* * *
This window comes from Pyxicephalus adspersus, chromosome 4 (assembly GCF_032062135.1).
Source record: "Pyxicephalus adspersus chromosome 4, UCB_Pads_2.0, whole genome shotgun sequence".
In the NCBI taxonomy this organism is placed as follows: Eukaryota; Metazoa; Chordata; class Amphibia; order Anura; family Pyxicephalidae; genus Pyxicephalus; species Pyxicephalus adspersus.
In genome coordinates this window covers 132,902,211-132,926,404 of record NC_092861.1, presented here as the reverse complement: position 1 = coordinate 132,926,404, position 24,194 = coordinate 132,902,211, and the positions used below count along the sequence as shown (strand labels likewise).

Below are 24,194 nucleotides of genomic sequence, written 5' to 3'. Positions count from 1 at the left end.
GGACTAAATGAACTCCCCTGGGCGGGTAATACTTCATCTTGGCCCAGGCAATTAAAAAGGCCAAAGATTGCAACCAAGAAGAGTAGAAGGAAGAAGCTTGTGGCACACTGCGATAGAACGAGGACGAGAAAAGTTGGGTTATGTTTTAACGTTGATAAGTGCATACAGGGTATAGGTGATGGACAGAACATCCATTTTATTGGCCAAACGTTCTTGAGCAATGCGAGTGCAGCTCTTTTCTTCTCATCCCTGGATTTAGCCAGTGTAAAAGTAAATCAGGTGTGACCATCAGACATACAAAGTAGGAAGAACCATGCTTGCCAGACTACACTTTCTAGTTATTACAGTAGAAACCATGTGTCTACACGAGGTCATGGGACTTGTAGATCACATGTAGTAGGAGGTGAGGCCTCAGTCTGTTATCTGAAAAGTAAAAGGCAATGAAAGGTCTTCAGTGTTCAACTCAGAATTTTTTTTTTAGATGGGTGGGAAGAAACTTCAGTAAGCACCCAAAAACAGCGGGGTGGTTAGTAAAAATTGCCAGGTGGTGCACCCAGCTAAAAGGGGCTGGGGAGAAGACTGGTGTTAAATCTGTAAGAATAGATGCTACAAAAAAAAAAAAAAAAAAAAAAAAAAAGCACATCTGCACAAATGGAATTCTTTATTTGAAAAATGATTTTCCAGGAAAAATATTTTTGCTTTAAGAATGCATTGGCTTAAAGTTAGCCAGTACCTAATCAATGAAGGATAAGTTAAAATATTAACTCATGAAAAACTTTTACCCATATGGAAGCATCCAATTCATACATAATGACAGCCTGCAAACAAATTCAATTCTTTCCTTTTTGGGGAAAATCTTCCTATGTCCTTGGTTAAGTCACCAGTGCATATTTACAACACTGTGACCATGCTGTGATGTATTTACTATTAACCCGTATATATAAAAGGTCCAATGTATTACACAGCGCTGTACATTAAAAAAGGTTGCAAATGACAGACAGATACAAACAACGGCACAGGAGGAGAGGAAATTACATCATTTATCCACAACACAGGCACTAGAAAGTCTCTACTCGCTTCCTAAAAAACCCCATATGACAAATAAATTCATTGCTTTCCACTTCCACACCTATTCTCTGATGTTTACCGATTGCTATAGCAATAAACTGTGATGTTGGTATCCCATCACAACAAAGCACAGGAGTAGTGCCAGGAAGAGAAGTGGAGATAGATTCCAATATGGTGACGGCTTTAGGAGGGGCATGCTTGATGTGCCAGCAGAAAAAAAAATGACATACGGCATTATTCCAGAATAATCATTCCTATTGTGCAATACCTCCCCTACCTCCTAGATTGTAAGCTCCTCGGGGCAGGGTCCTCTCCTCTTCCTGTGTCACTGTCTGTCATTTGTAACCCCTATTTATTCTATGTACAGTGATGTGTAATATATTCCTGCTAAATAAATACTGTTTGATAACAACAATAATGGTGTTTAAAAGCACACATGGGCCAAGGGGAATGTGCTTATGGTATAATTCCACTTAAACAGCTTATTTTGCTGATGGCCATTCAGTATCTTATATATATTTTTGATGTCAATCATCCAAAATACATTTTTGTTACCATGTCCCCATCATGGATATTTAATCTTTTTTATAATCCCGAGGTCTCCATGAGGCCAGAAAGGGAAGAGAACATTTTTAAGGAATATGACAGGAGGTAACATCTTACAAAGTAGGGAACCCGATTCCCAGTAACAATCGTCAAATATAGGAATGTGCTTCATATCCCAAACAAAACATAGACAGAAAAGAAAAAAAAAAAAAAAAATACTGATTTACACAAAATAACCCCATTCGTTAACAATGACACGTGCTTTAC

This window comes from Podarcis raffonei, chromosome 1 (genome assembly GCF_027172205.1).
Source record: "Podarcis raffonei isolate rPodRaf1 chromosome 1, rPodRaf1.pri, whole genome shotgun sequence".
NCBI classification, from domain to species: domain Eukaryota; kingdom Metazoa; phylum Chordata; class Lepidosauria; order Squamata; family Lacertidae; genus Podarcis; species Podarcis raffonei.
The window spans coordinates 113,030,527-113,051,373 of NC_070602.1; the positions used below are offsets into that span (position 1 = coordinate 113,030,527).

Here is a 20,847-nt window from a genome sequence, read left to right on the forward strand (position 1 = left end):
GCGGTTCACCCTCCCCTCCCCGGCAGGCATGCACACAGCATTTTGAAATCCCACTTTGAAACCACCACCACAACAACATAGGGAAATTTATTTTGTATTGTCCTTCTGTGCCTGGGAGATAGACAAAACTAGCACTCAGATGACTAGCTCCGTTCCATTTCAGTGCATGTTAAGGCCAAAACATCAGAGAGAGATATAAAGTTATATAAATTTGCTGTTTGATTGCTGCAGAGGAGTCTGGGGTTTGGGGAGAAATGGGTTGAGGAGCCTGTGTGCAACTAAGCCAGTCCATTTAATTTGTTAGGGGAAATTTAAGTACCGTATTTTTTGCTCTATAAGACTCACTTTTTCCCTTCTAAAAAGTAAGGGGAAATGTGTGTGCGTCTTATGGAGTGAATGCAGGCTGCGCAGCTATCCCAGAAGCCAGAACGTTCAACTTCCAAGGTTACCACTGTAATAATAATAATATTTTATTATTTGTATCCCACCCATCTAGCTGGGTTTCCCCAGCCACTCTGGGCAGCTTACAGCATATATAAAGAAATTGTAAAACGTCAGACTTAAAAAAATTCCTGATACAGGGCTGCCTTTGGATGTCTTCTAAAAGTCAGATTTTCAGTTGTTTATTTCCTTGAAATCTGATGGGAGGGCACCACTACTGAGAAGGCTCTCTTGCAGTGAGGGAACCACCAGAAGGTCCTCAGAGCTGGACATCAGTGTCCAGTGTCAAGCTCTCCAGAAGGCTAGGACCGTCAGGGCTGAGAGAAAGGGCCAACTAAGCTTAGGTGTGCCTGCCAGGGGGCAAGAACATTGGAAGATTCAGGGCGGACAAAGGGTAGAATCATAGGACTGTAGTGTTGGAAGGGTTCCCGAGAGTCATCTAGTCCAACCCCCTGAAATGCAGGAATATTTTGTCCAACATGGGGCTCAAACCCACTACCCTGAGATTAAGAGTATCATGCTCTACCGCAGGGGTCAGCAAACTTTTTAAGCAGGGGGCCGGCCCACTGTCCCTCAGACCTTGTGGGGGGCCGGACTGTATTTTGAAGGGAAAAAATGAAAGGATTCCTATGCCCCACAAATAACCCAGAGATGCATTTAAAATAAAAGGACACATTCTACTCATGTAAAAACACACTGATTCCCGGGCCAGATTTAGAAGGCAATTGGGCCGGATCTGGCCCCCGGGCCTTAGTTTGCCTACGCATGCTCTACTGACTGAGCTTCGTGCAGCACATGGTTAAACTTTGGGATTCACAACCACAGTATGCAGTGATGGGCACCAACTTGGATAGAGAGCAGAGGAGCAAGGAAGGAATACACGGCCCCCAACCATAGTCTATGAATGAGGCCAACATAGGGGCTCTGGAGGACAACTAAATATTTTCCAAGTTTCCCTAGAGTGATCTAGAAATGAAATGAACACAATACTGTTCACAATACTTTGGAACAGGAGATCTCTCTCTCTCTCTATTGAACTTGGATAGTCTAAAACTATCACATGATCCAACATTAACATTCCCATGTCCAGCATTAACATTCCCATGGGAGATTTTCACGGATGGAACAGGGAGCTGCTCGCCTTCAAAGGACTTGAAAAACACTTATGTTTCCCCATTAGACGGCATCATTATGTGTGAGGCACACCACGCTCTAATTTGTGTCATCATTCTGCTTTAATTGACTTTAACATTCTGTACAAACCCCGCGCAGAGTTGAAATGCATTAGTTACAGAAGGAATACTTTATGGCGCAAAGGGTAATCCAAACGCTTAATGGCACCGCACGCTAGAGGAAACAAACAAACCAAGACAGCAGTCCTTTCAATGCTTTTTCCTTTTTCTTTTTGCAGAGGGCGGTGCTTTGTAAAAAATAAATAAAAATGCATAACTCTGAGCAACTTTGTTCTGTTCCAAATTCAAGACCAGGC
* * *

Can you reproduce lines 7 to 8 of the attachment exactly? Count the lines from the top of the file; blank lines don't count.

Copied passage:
This window comes from Podarcis raffonei, chromosome 1 (genome assembly GCF_027172205.1).
Source record: "Podarcis raffonei isolate rPodRaf1 chromosome 1, rPodRaf1.pri, whole genome shotgun sequence".